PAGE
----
The Office originated in the Michaelmas Term of 1164 when King Henry II sent his senior civil servant, Richard of Ilchester who subsequently became the Bishop of Winchester, to the Court of Exchequer to help the Treasurer (now the Chancellor of Exchequer) supervise the annual collection of taxes. Richard was ordered to 'put the King in remembrance of all things owing to the King'.
Thereafter the King's Remembrancer attended all the sittings of the Court of Exchequer until it was abolished in 1882.
When the revenue functions of the Court of Exchequer ceased in the 1830's the King's Remembrancer assumed all the ceremonial duties of the Court and these were enshrined in various statutes such as the Queen's Remembrancer's Act 1859, The Sheriffs' Act 1887 and the Coinage Act.
The Queen's Remembrancer as the last surviving member of the old Court of Exchequer is required to wear on top of his full bottomed wig, the black tricorn hat of the former Cursitor Baron (judge) of the Court of Exchequer and is also the Custodian of the Great Seal of Exchequer which is the seal of Office of the Chancellor of Exchequer but is placed in the care of the Remembrancer.
The Queen's Remembrancer presides over two of the oldest legal ceremonies namely the Rendering of the Quit Rents to the Crown (1211) and the Trial of the Pyx (1249).
Quit Rents Ceremony
At the Quit Rents Ceremony the Queen's Remembrancer receives the newly elected Sheriffs of the City of London and gives each of them their Warrant of Approbation from the Queen of their election by the Livery of the City of London. This is also the occasion on which the Corporation of London present to the Court of Exchequer presided over by the Remembrancer, two 'services' to go quit of paying rent for two pieces of land now in theory held by the City.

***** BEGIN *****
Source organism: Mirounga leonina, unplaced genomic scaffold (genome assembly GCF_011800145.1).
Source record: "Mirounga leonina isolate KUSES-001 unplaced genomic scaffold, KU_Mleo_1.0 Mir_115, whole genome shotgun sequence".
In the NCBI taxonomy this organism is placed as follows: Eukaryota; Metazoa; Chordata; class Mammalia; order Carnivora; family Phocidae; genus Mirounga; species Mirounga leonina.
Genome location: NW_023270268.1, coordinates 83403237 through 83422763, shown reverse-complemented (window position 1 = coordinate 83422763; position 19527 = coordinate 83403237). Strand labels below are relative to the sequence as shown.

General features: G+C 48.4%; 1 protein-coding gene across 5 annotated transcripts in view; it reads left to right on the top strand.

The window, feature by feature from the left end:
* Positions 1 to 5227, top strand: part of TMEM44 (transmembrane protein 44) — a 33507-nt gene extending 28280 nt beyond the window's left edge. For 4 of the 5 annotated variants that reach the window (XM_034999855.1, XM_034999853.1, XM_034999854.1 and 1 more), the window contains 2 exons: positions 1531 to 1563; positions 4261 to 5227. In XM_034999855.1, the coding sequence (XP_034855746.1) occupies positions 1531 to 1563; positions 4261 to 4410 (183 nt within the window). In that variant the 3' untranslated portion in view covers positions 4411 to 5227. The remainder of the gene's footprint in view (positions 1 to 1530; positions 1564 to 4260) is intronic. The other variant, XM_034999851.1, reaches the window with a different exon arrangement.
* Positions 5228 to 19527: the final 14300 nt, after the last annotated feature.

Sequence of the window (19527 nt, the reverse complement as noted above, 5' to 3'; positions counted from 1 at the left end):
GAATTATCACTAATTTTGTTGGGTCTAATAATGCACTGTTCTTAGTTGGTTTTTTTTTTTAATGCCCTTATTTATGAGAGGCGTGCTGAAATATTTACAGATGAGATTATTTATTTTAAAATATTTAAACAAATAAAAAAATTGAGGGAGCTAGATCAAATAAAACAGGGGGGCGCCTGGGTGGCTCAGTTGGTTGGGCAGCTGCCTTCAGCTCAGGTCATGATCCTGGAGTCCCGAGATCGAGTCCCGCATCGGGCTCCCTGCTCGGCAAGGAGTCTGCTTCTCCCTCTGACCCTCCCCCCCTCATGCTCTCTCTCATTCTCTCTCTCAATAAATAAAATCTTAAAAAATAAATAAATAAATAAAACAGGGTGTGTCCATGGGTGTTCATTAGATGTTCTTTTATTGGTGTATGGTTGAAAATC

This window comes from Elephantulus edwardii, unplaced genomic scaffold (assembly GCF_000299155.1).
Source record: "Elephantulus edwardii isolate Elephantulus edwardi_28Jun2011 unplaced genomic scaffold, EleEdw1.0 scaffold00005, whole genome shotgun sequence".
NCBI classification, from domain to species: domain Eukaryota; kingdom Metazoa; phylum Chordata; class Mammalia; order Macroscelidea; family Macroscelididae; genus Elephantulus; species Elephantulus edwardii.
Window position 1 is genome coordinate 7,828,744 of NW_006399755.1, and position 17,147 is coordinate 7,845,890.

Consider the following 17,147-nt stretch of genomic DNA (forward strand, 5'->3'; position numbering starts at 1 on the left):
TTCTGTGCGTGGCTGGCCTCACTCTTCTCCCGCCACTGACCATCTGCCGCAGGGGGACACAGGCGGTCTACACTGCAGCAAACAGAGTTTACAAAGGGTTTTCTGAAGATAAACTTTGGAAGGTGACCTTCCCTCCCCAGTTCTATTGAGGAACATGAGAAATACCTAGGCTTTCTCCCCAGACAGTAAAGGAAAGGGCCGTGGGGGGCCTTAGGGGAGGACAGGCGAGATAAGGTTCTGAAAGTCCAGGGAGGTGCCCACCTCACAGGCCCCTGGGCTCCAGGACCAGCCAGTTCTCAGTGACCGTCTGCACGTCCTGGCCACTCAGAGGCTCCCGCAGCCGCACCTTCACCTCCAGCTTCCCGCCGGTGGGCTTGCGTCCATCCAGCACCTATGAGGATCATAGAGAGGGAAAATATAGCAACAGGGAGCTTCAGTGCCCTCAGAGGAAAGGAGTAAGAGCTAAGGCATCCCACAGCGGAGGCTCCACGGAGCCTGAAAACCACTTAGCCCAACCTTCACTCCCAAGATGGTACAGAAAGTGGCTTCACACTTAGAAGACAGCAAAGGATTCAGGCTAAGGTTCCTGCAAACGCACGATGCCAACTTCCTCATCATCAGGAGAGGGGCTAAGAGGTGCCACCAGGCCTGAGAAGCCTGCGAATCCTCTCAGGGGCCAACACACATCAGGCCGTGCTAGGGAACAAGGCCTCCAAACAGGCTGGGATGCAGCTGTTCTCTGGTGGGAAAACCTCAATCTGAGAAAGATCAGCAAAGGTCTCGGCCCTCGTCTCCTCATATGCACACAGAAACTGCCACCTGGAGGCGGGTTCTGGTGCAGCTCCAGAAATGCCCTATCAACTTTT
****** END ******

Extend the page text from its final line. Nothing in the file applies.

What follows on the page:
One piece of land is known as 'The Moors' and is situated south of Bridgnorth in Shropshire. For this land the City present to the Court two knives, one blunt and one sharp. These qualities are tested by the City's Comptroller trying to cut through a hazel rod one cubit in length (19 inches) and the thickness of the Remembrancer's forefinger. The rod must merely bend over the blunt knife but must be cut through by the sharp knife for the City to 'go quit of paying rent' by the satisfactory performance of this service. The other service is for a forge formerly in Twizzers Alley just south of St Clement Danes Church in the Strand, London. This service is performed by the Comptroller producing to the Remembrancer six large horseshoes and 61 nails, which he must count out in Court before the Remembrancer pronounces 'Good service'. These ceremonies are some of the oldest legal ceremonies dating as they do from 1211 and 1235. The horseshoes date from 1361 when the tenant of the Forge was permitted to pay 18 pence per year provided she had these shoes made for use each year. They are probably the oldest set of shoes in existence. At this Ceremony, the chequered cloth from which the Court took its name is laid out on the Bench at which the Remembrancer sits. The cloth was used as a means for checking what was owed by each Sheriff who collected the taxes due from his County. Counters were placed on the right hand side to show what was owed and different counters were placed on the left hand side as the monies due were paid in. At the end of the day the two columns of counters should tally.